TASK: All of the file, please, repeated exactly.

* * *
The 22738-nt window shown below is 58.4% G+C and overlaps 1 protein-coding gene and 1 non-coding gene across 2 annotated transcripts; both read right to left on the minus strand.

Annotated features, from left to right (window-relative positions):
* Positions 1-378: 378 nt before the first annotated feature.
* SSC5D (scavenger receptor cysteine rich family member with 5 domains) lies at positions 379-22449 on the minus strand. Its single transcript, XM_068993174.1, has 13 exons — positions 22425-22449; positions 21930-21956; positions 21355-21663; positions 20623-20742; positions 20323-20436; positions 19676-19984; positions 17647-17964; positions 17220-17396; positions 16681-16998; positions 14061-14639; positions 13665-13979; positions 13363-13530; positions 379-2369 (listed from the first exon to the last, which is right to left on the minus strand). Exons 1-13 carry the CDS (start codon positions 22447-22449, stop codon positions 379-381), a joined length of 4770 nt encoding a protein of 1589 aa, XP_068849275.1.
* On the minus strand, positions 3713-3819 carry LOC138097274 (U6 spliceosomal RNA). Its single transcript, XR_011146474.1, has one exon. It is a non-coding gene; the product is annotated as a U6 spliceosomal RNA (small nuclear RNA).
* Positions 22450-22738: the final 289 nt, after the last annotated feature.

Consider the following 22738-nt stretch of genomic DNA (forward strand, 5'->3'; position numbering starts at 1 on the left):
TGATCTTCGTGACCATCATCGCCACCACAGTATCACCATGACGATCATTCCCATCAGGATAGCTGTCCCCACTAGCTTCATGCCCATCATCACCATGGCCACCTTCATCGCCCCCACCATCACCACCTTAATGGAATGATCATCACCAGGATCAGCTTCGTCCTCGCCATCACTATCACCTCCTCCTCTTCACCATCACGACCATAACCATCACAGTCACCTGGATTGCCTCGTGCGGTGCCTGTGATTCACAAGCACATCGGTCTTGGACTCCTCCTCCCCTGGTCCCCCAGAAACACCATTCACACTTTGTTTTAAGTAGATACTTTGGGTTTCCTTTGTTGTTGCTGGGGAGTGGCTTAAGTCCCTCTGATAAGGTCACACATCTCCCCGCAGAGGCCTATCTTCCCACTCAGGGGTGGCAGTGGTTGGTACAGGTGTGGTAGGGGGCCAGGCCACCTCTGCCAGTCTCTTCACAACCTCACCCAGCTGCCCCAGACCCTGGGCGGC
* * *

The 22738-nt window shown below is 58.4% G+C and overlaps 1 protein-coding gene and 1 non-coding gene across 2 annotated transcripts; both read right to left on the minus strand.

Annotated features, from left to right (window-relative positions):
* Positions 1-378: 378 nt before the first annotated feature.
* SSC5D (scavenger receptor cysteine rich family member with 5 domains) lies at positions 379-22449 on the minus strand. Its single transcript, XM_068993174.1, has 13 exons — positions 22425-22449; positions 21930-21956; positions 21355-21663; positions 20623-20742; positions 20323-20436; positions 19676-19984; positions 17647-17964; positions 17220-17396; positions 16681-16998; positions 14061-14639; positions 13665-13979; positions 13363-13530; positions 379-2369 (listed from the first exon to the last, which is right to left on the minus strand). Exons 1-13 carry the CDS (start codon positions 22447-22449, stop codon positions 379-381), a joined length of 4770 nt encoding a protein of 1589 aa, XP_068849275.1.
* On the minus strand, positions 3713-3819 carry LOC138097274 (U6 spliceosomal RNA). Its single transcript, XR_011146474.1, has one exon. It is a non-coding gene; the product is annotated as a U6 spliceosomal RNA (small nuclear RNA).
* Positions 22450-22738: the final 289 nt, after the last annotated feature.

Consider the following 22738-nt stretch of genomic DNA (forward strand, 5'->3'; position numbering starts at 1 on the left):
TGATCTTCGTGACCATCATCGCCACCACAGTATCACCATGACGATCATTCCCATCAGGATAGCTGTCCCCACTAGCTTCATGCCCATCATCACCATGGCCACCTTCATCGCCCCCACCATCACCACCTTAATGGAATGATCATCACCAGGATCAGCTTCGTCCTCGCCATCACTATCACCTCCTCCTCTTCACCATCACGACCATAACCATCACAGTCACCTGGATTGCCTCGTGCGGTGCCTGTGATTCACAAGCACATCGGTCTTGGACTCCTCCTCCCCTGGTCCCCCAGAAACACCATTCACACTTTGTTTTAAGTAGATACTTTGGGTTTCCTTTGTTGTTGCTGGGGAGTGGCTTAAGTCCCTCTGATAAGGTCACACATCTCCCCGCAGAGGCCTATCTTCCCACTCAGGGGTGGCAGTGGTTGGTACAGGTGTGGTAGGGGGCCAGGCCACCTCTGCCAGTCTCTTCACAACCTCACCCAGCTGCCCCAGACCCTGGGCGGC